Although it will come as no surprise to most HR managers, employers, and employees, research shows that happy workers are more productive and effective at their jobs.
So what’s the best way to achieve this?
As it turns out, one of the biggest markers of happiness in the workplace is not a higher salary or more vacation time, but a positive company culture. In companies with strong cultures, employees report higher levels of satisfaction and greater loyalty. Studies also show that positive work cultures inspire creativity and promote teamwork.
But how do you go about building a positive company culture in the first place? Here are five of the most important characteristics of a strong company culture.
A clear vision
In order to build a strong company culture, you must first know what your company’s vision and core values are. When a company’s vision is well-defined and its values are clear, it’s easier to attract employees that will be a good fit and help the company advance towards its goals.
Company values and vision should be clearly articulated and communicated to all employees. Mission and vision statements describe a company’s purpose or the problems it’s trying to solve.
For example, LinkedIn’s mission statement is “To connect the world’s professionals to make them more productive and successful.” The BBC’s mission statement is “To enrich people’s lives with programmes and services that inform, educate and entertain.”
In addition to a mission statement, every company should have a values statement that outlines its core values and can be used to uphold professional standards, and guide employee decisions. When creating a values statement, consider the conduct you would like your employees to uphold as well as the values that guide your company’s operations.
A focus on employee engagement
Companies with a strong culture tend to focus on employee engagement. Engaged employees go the extra mile rather than doing the bare minimum and generally feel more fulfilled and committed to helping the company reach its goals.
Research shows a clear correlation between employee engagement and job performance, and businesses with engaged employees see higher customer satisfaction, less employee absenteeism, lower employee turnover rates and greater profitability.
Some of the factors that have been shown to influence employee engagement include providing opportunities for meaningful work, getting employees involved in the development and progress of the company, and offering company perks that improve overall happiness.
Open communication and feedback
Another thing that companies with strong cultures have in common is an emphasis on open communication and feedback. Making sure every voice is heard helps employees feel like they are part of the process. It encourages meaningful dialogue between managers and employees.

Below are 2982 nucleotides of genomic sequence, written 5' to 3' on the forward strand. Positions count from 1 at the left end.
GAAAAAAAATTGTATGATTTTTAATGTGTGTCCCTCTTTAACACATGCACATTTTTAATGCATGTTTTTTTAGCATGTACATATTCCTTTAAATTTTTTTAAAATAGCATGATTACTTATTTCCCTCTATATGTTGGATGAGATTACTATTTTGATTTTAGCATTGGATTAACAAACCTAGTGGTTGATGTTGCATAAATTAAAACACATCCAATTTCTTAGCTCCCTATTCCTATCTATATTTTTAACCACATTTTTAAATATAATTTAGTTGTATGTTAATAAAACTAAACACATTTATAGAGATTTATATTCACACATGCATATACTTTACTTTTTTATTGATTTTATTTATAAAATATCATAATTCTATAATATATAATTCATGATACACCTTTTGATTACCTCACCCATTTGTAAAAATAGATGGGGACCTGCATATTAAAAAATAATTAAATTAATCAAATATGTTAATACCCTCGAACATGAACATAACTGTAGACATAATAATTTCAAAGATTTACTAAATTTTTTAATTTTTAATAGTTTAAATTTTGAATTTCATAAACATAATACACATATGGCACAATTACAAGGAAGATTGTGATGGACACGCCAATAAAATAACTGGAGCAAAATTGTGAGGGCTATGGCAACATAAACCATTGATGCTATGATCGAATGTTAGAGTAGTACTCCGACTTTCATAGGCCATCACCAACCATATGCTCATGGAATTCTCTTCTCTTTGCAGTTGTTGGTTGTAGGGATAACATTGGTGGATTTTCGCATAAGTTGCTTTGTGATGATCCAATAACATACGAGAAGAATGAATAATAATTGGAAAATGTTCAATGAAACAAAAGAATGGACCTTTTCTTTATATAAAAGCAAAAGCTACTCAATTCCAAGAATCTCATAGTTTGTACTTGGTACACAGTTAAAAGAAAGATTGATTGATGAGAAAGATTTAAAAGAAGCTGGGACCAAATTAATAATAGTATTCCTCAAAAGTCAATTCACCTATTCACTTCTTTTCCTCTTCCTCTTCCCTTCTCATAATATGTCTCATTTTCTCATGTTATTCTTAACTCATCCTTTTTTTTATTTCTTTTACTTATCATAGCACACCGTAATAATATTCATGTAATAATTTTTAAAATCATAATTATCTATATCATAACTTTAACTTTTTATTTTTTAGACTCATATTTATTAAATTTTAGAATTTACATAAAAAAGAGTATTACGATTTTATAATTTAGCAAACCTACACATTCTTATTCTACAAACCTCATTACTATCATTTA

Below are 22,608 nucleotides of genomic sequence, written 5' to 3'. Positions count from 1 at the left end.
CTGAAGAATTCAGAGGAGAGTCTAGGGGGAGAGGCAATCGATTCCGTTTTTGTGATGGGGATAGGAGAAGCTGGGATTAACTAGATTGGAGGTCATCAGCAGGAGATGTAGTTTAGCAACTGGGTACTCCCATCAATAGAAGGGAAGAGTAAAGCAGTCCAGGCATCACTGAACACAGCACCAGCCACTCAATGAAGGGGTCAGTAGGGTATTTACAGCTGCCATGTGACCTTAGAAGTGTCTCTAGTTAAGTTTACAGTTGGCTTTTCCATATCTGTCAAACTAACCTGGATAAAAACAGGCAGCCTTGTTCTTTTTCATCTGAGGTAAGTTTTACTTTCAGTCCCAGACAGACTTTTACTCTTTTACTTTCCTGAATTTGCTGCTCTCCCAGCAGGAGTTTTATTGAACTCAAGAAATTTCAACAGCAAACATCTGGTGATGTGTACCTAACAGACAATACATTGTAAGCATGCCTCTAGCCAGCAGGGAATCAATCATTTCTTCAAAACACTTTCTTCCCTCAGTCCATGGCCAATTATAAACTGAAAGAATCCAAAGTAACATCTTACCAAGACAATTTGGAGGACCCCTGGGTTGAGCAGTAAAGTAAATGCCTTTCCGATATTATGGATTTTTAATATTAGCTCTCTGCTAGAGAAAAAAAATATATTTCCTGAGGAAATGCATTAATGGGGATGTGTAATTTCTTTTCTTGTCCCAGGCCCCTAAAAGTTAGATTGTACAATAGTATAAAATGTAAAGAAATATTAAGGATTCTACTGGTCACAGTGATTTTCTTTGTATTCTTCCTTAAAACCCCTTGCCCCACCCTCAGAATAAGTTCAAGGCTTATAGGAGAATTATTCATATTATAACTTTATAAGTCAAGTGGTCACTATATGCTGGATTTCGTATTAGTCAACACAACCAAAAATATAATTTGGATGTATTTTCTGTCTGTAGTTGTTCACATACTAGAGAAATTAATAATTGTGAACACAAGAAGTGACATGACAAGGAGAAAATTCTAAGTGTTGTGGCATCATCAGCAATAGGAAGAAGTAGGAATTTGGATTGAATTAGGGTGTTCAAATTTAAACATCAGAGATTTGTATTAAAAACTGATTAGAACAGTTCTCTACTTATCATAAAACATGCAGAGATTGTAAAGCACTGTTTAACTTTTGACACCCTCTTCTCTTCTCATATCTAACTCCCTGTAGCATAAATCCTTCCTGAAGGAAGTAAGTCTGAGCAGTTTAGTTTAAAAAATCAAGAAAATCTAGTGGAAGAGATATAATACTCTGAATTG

Research shows that highly engaged companies are more likely to communicate openly through team meetings, one-on-one meetings between managers and employees, employee surveys, and performance reviews or conversations.
You can help your employees feel comfortable communicating openly by providing and asking for constructive feedback on a regular basis. In this way, feedback becomes a routine part of your everyday operations rather than a rare occurrence.
Investment in employee development
One of the most important characteristics of a positive company culture is an investment in employee development and training. Research by IBM found that when employees were provided with career support and advancement opportunities, they were more engaged with their work and less likely to look for work elsewhere.
Companies with a strong learning culture also find it easier to attract top talent. After all, who wouldn’t want to work for a company that’s willing to invest in their career development?
Strong social connections
Fostering strong social connections in the workplace is another way to improve employee happiness and fulfillment. One survey found that 62 percent of employees believe that being friends with co-workers outside the workplace has a positive impact on their productivity.
Other studies show that employees with friends or social connections at work tend to be happier, more engaged and more loyal. Positive social connections can also help to reduce sickness, depression, and feelings of stress in the workplace.
So what can you do to build camaraderie and promote teamwork in the workplace? Encouraging open communication is a great start. However, things like team lunches, outings or even off-site retreats can give employees a chance to socialize outside the workplace and develop closer social ties.